Hospitals work to stop spread of H1N1

By: Josh Stevenson Email
By: Josh Stevenson Email

GRAYSON COUNTY, TX -- The H1N1 virus has become a fact of life for people in Texoma, but now the goal is to prevent the virus from spreading from person to person. While the keys to preventing an outbreak aren't complicated, stopping H1N1 requires the work of Hospitals, doctors, and individuals alike.

"We are seeing more flu activity but we are also more aware of the flu so we are doing more testing for the flu," said Donna Glenn, the Director of infection prevention and control for Texoma Medical Center.

TMC has made some changes in the way they deal with patients in the emergency room, changes that have come about as a direct result from the H1N1 flu virus.

"The regular flu attacks our older population, H1N1 attacks our young people and pregnant mothers," said Glenn.

What makes H1n1 even more worrisome for mothers to be and children, is the fact that the virus can be easily transferred from person to person.

"It is kind of early to tell it but it appears to be highly contagious," said Glenn.

Because of this, hospitals are taking action.

At TMC patients with flu like symptoms are taken directly into the emergency room, if there aren't beds available, patients are asked to wear a mask and sit in a separated are, complete with an air scrubber.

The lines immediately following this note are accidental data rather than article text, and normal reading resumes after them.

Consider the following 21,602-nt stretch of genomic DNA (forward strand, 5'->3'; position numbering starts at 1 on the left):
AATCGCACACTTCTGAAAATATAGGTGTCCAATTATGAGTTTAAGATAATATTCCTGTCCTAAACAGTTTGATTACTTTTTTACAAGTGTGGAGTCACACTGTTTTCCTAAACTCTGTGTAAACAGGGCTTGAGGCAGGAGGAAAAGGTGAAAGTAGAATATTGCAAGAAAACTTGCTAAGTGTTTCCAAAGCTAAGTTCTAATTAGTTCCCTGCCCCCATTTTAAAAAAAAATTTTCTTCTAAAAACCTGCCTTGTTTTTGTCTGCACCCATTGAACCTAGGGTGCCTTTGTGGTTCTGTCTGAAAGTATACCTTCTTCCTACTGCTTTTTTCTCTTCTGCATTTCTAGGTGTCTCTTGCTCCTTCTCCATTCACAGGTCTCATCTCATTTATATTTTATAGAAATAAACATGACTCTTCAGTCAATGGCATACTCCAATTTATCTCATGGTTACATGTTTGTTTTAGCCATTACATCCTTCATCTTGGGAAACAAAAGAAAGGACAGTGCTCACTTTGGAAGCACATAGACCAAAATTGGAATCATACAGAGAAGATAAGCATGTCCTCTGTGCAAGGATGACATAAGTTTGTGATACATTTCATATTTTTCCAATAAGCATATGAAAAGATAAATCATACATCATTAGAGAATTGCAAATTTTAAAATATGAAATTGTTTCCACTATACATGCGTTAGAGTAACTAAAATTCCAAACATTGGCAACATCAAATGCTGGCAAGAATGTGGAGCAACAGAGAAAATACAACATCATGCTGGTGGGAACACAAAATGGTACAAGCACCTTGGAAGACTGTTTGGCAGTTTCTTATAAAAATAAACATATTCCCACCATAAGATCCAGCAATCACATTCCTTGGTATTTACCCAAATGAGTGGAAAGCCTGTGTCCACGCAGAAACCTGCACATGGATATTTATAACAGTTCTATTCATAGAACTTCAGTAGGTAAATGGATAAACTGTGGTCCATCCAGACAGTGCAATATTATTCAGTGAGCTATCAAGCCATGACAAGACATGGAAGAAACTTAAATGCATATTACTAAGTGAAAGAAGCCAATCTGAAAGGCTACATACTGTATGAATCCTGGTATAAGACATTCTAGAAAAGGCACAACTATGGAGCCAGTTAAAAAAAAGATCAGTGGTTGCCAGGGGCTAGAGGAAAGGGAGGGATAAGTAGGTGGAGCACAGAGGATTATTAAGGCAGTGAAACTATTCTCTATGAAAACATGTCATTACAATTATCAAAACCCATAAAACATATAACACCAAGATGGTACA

Wilson N. Jones hospital has amended some of its rules as well to deal with the virus.

"Kids under the age of 12 don't need to come up here and visit , employees need to keep their children from coming up here as well," said Janice Walker of Wilson N. Jones Hospital.

Since Children are more at risk to catch H1N1 they are also more likely to spread the disease, Wilson N. Jones is also asking people who are already sick to stay home.

"Any one running a fever or have signs and symptoms of flu like illness doesn't need to visit their family," said Walker.

With all the tools and technology that modern medicine affords, the best way to beat the flu and prevent an outbreak is still fairly low tech; get vaccinated, if you are sick go to the doctor, and then stay home and get better.

"So if you are following those recommendations you are doing all you can do at this point," said Walker.


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